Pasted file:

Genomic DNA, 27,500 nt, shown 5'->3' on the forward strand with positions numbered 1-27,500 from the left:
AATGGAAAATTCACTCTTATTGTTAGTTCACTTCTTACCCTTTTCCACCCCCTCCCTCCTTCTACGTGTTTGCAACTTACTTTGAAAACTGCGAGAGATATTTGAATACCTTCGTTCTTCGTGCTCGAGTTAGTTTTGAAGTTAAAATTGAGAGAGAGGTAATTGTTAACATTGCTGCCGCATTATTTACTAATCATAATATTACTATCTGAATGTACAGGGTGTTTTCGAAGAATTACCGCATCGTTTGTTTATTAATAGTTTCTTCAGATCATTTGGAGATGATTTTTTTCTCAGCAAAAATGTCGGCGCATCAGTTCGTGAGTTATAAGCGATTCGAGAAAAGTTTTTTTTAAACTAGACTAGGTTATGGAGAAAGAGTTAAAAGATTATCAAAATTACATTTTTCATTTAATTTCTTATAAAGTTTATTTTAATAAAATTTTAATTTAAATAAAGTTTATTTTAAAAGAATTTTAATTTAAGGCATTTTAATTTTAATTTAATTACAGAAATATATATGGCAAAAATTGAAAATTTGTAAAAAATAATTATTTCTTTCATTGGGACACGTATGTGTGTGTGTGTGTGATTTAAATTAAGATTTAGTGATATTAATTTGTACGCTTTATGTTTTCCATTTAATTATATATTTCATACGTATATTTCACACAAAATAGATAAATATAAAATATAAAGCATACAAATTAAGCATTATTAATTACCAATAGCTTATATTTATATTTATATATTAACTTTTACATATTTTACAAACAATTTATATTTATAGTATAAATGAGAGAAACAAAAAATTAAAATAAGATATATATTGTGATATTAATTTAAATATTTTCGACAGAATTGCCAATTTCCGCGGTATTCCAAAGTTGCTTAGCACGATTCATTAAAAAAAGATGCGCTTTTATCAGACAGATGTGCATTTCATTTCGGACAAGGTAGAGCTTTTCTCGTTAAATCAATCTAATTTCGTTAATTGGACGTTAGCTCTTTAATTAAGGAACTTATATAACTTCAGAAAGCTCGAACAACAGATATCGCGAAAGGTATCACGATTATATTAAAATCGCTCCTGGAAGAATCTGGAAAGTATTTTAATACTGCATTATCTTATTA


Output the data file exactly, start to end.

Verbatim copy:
Genomic DNA, 27,500 nt, shown 5'->3' on the forward strand with positions numbered 1-27,500 from the left:
AATGGAAAATTCACTCTTATTGTTAGTTCACTTCTTACCCTTTTCCACCCCCTCCCTCCTTCTACGTGTTTGCAACTTACTTTGAAAACTGCGAGAGATATTTGAATACCTTCGTTCTTCGTGCTCGAGTTAGTTTTGAAGTTAAAATTGAGAGAGAGGTAATTGTTAACATTGCTGCCGCATTATTTACTAATCATAATATTACTATCTGAATGTACAGGGTGTTTTCGAAGAATTACCGCATCGTTTGTTTATTAATAGTTTCTTCAGATCATTTGGAGATGATTTTTTTCTCAGCAAAAATGTCGGCGCATCAGTTCGTGAGTTATAAGCGATTCGAGAAAAGTTTTTTTTAAACTAGACTAGGTTATGGAGAAAGAGTTAAAAGATTATCAAAATTACATTTTTCATTTAATTTCTTATAAAGTTTATTTTAATAAAATTTTAATTTAAATAAAGTTTATTTTAAAAGAATTTTAATTTAAGGCATTTTAATTTTAATTTAATTACAGAAATATATATGGCAAAAATTGAAAATTTGTAAAAAATAATTATTTCTTTCATTGGGACACGTATGTGTGTGTGTGTGTGATTTAAATTAAGATTTAGTGATATTAATTTGTACGCTTTATGTTTTCCATTTAATTATATATTTCATACGTATATTTCACACAAAATAGATAAATATAAAATATAAAGCATACAAATTAAGCATTATTAATTACCAATAGCTTATATTTATATTTATATATTAACTTTTACATATTTTACAAACAATTTATATTTATAGTATAAATGAGAGAAACAAAAAATTAAAATAAGATATATATTGTGATATTAATTTAAATATTTTCGACAGAATTGCCAATTTCCGCGGTATTCCAAAGTTGCTTAGCACGATTCATTAAAAAAAGATGCGCTTTTATCAGACAGATGTGCATTTCATTTCGGACAAGGTAGAGCTTTTCTCGTTAAATCAATCTAATTTCGTTAATTGGACGTTAGCTCTTTAATTAAGGAACTTATATAACTTCAGAAAGCTCGAACAACAGATATCGCGAAAGGTATCACGATTATATTAAAATCGCTCCTGGAAGAATCTGGAAAGTATTTTAATACTGCATTATCTTATTA